February 8, 2023

JAMA study finds electronic health records do not accurately identify common barriers to health

Joshua Vest and Chris Harle

Fairbanks School of Public Health researchers found that popular electronic health record (EHR) screening questionnaires may miss many patients experiencing housing instability and financial strain.

“More and more health care organizations are interested in screening their patients for social risk factors, or sometimes what are referred to as the social determinants of health,” said Joshua Vest, PhD, professor of health policy and management at the Fairbanks School, a research scientist at the Regenstrief Institute and co-principal investigator of the study. “This information is often collected within electronic health records, and to help providers target interventions for patients that could lead to improved health.”

Commonly used EHR questionnaires screen for housing instability, financial strain and food insecurity. These questionnaires are embedded in the EHR so the provider can identify barriers to a patient’s health.

The study surveyed more than 800 adult patients in 11 primary care clinics in Indianapolis, IN, and Gainesville, FL, from January to September 2022. Patients completed both an EHR-based survey and a follow-up questionnaire created by the researchers.

More than 800 patients completed the follow-up questionnaire during their visit or after via phone or email.

Researchers found that the EHR-based screening questionnaire identified far fewer patients with housing instability or financial strain. The researchers found that for food insecurity, the results between the survey and questionnaire were comparable.

“The primary goal of using an EHR to identify the risk factors of housing instability and financial strain is not being achieved with the current EHR screening method,” said Chris Harle, PhD, professor of health policy and management at the Fairbanks School, an affiliated scientist at the Regenstrief Institute and co-principal investigator of the study. “Through assessing performance, we can understand the effectiveness of efforts at screening for social risks. We would like to perform further research to understand how best to use such screening tools.”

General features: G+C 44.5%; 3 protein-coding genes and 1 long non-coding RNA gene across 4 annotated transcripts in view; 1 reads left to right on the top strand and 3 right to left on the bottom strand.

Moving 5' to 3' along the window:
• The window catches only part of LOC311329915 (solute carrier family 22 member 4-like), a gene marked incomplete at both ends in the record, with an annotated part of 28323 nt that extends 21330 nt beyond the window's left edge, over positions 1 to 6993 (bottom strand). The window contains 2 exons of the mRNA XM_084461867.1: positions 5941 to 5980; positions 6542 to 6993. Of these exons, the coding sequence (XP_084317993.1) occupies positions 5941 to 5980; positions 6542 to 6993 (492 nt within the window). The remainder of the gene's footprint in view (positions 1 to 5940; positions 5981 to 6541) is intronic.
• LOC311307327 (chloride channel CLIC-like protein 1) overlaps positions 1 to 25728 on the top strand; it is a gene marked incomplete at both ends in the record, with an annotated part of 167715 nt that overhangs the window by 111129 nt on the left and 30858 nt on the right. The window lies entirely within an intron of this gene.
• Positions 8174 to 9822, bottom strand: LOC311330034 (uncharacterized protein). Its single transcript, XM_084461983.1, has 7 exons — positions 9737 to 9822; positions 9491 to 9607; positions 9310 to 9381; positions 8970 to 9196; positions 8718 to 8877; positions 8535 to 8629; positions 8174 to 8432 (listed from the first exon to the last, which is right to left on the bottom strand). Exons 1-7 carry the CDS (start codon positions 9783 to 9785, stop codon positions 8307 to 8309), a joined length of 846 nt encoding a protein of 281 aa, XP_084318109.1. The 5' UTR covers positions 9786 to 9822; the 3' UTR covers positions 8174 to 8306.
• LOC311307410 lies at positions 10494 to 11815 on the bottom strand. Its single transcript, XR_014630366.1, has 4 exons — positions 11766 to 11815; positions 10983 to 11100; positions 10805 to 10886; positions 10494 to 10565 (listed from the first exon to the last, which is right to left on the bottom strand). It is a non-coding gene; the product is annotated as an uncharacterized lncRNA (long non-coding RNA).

“Accuracy of electronic health record food insecurity, housing instability, and financial strain screening in adult primary care,” was published in the Journal of the American Medical Association (JAMA) February 7, 2023. In addition to Drs. Vest and Harle, Wei Wu, PhD, Department of Psychology, IUPUI, is a co-author.

About the IU Richard M. Fairbanks School of Public Health
Located on the IUPUI and Fort Wayne campuses, the Indiana University Richard M. Fairbanks School of Public Health is committed to advancing the public’s health and well-being through education, innovation and leadership. The Fairbanks School of Public Health is known for its expertise in biostatistics, epidemiology, cancer research, community health, environmental public health, global health, health policy and health services administration.

About Regenstrief Institute
Founded in 1969 in Indianapolis, the Regenstrief Institute is a local, national and global leader dedicated to a world where better information empowers people to end disease and realize true health. A key research partner to Indiana University, Regenstrief and its research scientists are responsible for a growing number of major healthcare innovations and studies. Examples range from the development of global health information technology standards that enable the use and interoperability of electronic health records to improving patient-physician communications, to creating models of care that inform practice and improve the lives of patients around the globe.

Sam Regenstrief, a nationally successful entrepreneur from Connersville, Indiana, founded the institute with the goal of making healthcare more efficient and accessible for everyone. His vision continues to guide the institute’s research mission.


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